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The Globe and Mail

With gun violence, there is no easy answer

Mass murderer Adam Lanza brought three guns into Sandy Hook Elementary School in Newtown – a Glock-10 pistol, a Sig Sauer pistol and an AR-15 semi-automatic rifle. What distinguishes them is that they all have high-capacity magazines that hold 15 to 30 bullets and can be reloaded in seconds.

The high-capacity magazine, designed for use by police and the military, has become the hallmark of mass shootings.

James Holmes, who killed 12 people at a movie theatre in Aurora, Colo., last July, also used a AR-15 semi-automatic rifle with a 100-round capacity, as well as two .40-calibre semi-automatic pistols.

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Jared Loughner, who killed six people and gravely wounded former congresswoman Gabrielle Giffords in a Safeway parking lot in Tucson, Ariz., in January, 2011, used a Glock-19 pistol with a 33-round magazine.

Eric Harris and Dylan Klebold, who killed 13 at Columbine High School in Littleton, Colo., in April, 1999, used a TEC-DC9 assault pistol and a 9mm Carbine piston, both with high-capacity magazines, as well as two pump-action shotguns.

Seung-Hui Cho, who killed 32 at Virginia Tech University in Blacksburg, Va., used a Glock-19 pistol and a Walther P22 pistol, both with 15-round magazines.

Assault weapons of this sort were actually banned in the U.S. from 1994 to 2004 but, as the data show, that didn't prevent the use of this type of weapon.

A proposal in March, 2011, in Connecticut would have made it a felony to possess magazines with more than 10 bullets and required owners to surrender them to law enforcement or remove them from the state. Opponents sent more than 30,000 e-mails and letters to state lawmakers as part of a campaign organized by the NRA and other gun advocates, said Robert Crook, head of the Hartford-based Coalition of Connecticut Sportsmen, which opposed the legislation.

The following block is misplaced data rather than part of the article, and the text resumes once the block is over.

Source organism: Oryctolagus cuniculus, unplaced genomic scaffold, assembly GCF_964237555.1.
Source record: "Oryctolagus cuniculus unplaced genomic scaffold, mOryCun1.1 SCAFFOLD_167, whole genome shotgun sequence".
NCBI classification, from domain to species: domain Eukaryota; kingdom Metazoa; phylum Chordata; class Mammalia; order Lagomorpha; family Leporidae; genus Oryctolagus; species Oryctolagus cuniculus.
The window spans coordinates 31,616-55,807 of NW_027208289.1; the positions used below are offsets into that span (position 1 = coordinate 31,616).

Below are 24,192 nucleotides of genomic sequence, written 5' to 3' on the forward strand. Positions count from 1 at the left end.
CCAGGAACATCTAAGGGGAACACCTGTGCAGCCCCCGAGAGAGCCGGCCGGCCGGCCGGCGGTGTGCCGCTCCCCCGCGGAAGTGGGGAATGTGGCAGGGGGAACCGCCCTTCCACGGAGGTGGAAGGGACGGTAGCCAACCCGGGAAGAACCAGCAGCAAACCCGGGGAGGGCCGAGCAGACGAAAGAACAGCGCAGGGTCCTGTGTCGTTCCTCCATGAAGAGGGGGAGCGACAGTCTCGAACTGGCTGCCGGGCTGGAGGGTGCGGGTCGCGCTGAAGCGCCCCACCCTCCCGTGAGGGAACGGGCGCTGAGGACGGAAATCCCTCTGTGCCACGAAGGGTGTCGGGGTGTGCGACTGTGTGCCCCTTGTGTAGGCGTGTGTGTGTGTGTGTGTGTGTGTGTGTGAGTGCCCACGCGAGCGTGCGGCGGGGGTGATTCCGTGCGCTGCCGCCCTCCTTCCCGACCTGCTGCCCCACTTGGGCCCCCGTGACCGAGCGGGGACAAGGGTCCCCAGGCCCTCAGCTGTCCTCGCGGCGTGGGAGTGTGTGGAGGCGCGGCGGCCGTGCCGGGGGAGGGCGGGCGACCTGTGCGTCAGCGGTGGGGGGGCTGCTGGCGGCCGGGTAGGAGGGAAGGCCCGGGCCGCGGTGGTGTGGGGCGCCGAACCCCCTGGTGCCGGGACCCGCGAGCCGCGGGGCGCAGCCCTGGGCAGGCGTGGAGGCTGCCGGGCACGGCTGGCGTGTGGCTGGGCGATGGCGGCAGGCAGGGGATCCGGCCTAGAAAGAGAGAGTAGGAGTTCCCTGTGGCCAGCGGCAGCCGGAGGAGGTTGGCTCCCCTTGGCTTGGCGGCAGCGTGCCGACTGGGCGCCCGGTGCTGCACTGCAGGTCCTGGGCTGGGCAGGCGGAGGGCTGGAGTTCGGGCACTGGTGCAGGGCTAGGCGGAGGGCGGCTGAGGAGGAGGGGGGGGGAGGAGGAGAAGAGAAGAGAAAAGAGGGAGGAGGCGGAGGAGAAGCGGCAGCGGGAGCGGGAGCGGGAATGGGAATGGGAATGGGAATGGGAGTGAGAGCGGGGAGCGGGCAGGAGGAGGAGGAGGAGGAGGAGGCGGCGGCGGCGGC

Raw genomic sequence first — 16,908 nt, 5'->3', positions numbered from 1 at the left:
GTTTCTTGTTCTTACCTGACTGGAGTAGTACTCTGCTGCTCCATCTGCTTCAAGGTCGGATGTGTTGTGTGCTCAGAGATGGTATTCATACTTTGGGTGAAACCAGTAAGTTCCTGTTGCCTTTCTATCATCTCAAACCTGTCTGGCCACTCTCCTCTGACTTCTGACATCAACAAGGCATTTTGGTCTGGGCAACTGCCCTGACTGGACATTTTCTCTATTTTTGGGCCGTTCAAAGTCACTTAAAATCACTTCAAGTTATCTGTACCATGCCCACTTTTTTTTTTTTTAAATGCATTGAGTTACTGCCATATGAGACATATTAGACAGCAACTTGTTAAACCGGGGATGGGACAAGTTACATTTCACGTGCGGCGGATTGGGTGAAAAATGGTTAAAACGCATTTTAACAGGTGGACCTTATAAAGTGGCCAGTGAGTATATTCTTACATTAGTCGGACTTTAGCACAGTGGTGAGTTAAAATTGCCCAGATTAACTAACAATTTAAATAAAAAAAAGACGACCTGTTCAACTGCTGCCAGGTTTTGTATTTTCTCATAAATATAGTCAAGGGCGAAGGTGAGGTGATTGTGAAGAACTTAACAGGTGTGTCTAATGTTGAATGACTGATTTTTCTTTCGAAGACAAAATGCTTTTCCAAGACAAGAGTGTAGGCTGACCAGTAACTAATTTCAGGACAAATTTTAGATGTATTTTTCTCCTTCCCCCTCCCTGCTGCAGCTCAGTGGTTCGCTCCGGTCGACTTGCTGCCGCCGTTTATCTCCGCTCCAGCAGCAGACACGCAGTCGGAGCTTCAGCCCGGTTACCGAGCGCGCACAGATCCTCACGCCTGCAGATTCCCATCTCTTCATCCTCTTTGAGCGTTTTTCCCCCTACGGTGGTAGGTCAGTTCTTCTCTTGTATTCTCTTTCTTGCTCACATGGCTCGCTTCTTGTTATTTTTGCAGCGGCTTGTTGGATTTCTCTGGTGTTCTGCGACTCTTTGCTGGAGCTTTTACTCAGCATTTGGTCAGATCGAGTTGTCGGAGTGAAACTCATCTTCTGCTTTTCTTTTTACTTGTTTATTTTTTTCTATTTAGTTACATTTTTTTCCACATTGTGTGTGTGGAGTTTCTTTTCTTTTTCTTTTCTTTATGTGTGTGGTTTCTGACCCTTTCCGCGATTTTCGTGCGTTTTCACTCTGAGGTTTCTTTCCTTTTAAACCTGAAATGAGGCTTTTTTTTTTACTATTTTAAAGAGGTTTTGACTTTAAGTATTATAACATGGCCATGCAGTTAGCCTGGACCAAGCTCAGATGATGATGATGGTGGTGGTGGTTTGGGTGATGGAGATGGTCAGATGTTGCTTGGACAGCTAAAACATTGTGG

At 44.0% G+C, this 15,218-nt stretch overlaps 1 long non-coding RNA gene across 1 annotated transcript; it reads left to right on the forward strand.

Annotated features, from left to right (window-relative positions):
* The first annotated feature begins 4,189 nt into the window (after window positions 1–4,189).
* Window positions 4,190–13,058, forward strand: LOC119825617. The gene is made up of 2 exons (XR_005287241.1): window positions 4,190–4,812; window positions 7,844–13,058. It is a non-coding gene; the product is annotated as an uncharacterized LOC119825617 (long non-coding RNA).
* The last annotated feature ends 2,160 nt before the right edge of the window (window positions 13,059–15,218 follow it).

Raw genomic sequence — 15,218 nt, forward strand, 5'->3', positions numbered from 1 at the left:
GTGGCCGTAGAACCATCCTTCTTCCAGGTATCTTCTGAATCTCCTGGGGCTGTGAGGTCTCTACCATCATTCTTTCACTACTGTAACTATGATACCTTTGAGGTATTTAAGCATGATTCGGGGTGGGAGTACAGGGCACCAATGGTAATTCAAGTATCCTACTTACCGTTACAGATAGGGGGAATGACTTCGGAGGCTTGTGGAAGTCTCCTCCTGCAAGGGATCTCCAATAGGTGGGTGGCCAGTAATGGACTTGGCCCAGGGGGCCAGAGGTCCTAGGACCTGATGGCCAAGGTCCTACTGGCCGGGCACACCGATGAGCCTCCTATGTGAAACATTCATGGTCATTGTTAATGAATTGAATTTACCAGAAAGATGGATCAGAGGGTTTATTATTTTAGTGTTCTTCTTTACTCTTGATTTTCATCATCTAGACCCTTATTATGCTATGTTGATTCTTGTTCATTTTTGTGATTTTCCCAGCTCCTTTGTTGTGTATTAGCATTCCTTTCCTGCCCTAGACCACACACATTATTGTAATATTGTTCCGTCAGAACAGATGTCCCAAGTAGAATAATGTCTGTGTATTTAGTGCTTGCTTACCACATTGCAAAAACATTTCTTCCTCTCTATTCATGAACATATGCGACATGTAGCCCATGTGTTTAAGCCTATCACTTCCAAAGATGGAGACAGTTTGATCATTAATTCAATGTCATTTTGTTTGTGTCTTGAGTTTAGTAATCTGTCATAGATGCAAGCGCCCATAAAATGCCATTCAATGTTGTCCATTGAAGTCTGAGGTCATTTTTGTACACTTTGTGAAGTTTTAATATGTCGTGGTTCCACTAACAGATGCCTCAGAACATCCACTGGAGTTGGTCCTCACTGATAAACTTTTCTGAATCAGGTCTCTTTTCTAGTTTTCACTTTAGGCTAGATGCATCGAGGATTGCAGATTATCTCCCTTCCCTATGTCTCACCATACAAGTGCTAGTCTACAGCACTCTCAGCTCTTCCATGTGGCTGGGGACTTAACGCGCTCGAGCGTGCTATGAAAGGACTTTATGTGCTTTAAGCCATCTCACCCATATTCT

"The legislators got swamped by NRA e-mails," said Betty Gallo, who lobbied on behalf of the legislation for Southport-based Connecticut Against Gun Violence. "They were scared of the NRA and the political backlash."

As the debate heats up around gun control – as it does after each of these incidents – there are mixed messages to be taken from the data about firearms and increasingly their lethal power.

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While gun ownership has soared in the U.S. in recent years, violent crime, including the murder rate, has actually fallen pretty steadily.

However, this is not necessarily a cause and effect. Consider that, in the wake of 9/11, security measures have been tightened across the U.S. and the number of police has soared.

In the search for answers after such a horrific massacre, it has been noted too these mass killings are invariably carried out by young men. (Of 62 mass killings over 30 years catalogued by Mother Jones magazine, only one was perpetrated by a woman.)

Young men are among the hardest hit by the economic downturn and the biggest consumers of violent video games, which has also sparked much speculation, though there is little solid research on possible links.

The vast majority of shooters have also suffered from untreated mental illness, which has become another trait of these mass murders, and a point of fierce debate.

More than anything, however, the parsing of the data about violence, and gun violence in particular, reveals that there are no easy answers, no clear way of determining who the next Adam Lanza could be, no easy way of preventing another tragedy.

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